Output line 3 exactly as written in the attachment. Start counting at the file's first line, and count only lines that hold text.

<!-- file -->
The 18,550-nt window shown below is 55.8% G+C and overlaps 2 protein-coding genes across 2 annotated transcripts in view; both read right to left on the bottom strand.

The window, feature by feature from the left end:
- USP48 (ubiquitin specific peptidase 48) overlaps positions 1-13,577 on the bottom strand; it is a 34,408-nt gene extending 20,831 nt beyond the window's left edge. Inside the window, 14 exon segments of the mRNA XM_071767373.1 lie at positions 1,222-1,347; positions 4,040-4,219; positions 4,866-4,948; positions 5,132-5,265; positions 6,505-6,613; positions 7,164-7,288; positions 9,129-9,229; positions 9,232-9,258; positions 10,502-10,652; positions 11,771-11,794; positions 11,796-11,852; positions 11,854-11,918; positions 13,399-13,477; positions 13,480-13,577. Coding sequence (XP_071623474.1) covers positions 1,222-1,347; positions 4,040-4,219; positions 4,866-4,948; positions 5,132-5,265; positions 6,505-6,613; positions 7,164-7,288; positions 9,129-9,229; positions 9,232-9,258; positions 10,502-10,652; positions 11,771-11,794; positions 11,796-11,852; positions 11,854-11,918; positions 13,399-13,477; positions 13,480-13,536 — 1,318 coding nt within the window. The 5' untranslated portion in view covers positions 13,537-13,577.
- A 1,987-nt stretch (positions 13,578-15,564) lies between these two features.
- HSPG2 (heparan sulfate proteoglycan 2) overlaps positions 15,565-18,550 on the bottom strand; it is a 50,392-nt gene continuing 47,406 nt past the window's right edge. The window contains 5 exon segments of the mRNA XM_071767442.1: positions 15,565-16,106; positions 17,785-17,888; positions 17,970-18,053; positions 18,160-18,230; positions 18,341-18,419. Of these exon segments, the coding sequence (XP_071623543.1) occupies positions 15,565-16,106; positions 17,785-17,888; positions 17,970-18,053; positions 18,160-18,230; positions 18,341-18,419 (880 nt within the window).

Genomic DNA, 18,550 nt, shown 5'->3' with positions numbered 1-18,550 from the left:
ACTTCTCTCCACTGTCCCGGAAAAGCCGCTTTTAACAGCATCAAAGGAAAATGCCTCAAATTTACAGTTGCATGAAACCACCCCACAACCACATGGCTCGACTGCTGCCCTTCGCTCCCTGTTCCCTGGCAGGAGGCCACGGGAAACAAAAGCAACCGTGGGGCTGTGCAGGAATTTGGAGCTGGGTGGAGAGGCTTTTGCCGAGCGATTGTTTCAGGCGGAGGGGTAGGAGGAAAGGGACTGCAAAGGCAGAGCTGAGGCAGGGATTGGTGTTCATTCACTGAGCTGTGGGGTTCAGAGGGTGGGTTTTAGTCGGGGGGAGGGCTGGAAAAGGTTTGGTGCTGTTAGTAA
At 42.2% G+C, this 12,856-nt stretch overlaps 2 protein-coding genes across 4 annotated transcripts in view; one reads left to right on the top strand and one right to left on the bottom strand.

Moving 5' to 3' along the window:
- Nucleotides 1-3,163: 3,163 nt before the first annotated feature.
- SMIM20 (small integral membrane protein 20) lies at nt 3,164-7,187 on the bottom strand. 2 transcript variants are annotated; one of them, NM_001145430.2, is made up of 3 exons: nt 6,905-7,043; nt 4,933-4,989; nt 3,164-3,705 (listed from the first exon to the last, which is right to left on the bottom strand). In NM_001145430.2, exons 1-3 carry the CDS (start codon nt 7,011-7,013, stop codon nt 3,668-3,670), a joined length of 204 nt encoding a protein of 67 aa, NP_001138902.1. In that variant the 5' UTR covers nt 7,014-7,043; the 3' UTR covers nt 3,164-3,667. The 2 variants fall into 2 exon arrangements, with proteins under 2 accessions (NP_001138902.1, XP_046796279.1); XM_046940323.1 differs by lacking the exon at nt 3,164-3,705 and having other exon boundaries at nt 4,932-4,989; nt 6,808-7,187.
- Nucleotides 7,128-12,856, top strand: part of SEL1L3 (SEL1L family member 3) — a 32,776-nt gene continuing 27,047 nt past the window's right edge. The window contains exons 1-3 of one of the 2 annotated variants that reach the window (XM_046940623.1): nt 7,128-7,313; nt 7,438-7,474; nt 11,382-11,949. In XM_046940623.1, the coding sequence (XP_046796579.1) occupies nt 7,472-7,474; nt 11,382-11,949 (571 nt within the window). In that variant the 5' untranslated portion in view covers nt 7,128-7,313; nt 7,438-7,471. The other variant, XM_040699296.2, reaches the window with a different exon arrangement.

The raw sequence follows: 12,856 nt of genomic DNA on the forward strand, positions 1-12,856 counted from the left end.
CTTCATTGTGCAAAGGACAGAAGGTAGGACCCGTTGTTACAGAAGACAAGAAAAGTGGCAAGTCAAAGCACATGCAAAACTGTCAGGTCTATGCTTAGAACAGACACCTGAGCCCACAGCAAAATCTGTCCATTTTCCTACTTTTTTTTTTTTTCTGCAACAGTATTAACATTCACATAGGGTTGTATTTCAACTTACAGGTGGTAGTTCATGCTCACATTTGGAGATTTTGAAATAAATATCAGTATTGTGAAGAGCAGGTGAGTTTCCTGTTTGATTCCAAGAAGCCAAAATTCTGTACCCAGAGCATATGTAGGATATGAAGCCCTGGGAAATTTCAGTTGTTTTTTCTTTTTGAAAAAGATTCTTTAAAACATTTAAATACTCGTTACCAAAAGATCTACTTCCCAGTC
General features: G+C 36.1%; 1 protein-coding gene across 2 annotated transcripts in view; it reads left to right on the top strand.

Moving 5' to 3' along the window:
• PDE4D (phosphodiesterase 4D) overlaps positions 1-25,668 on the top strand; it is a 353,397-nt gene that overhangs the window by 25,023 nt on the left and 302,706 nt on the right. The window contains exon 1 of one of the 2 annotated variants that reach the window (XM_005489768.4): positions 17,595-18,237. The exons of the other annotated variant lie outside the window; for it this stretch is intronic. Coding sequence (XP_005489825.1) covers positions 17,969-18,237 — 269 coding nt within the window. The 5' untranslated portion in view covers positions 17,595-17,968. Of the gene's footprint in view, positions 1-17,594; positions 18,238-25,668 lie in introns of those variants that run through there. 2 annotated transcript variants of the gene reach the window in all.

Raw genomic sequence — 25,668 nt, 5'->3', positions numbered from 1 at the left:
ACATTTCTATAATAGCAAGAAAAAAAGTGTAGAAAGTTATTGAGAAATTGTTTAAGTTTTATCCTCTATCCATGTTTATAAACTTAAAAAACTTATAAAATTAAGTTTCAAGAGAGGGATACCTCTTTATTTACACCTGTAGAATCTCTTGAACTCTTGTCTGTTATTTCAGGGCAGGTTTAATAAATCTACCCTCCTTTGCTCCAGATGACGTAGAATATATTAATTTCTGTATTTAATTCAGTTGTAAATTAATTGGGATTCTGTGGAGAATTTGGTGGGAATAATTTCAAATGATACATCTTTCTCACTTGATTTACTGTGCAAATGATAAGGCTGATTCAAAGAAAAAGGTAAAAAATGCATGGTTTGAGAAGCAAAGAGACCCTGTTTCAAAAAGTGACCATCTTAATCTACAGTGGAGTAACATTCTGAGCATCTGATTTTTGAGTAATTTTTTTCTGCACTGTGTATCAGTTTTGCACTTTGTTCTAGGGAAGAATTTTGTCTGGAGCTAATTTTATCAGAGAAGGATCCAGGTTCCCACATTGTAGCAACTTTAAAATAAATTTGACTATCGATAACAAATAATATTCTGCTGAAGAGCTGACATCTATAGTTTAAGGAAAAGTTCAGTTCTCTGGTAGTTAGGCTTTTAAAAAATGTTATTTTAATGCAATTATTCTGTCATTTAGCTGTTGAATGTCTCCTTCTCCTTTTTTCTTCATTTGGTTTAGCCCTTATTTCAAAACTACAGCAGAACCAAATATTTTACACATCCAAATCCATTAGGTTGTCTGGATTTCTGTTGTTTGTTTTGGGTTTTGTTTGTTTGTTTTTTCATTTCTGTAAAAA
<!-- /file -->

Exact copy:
- USP48 (ubiquitin specific peptidase 48) overlaps positions 1-13,577 on the bottom strand; it is a 34,408-nt gene extending 20,831 nt beyond the window's left edge. Inside the window, 14 exon segments of the mRNA XM_071767373.1 lie at positions 1,222-1,347; positions 4,040-4,219; positions 4,866-4,948; positions 5,132-5,265; positions 6,505-6,613; positions 7,164-7,288; positions 9,129-9,229; positions 9,232-9,258; positions 10,502-10,652; positions 11,771-11,794; positions 11,796-11,852; positions 11,854-11,918; positions 13,399-13,477; positions 13,480-13,577. Coding sequence (XP_071623474.1) covers positions 1,222-1,347; positions 4,040-4,219; positions 4,866-4,948; positions 5,132-5,265; positions 6,505-6,613; positions 7,164-7,288; positions 9,129-9,229; positions 9,232-9,258; positions 10,502-10,652; positions 11,771-11,794; positions 11,796-11,852; positions 11,854-11,918; positions 13,399-13,477; positions 13,480-13,536 — 1,318 coding nt within the window. The 5' untranslated portion in view covers positions 13,537-13,577.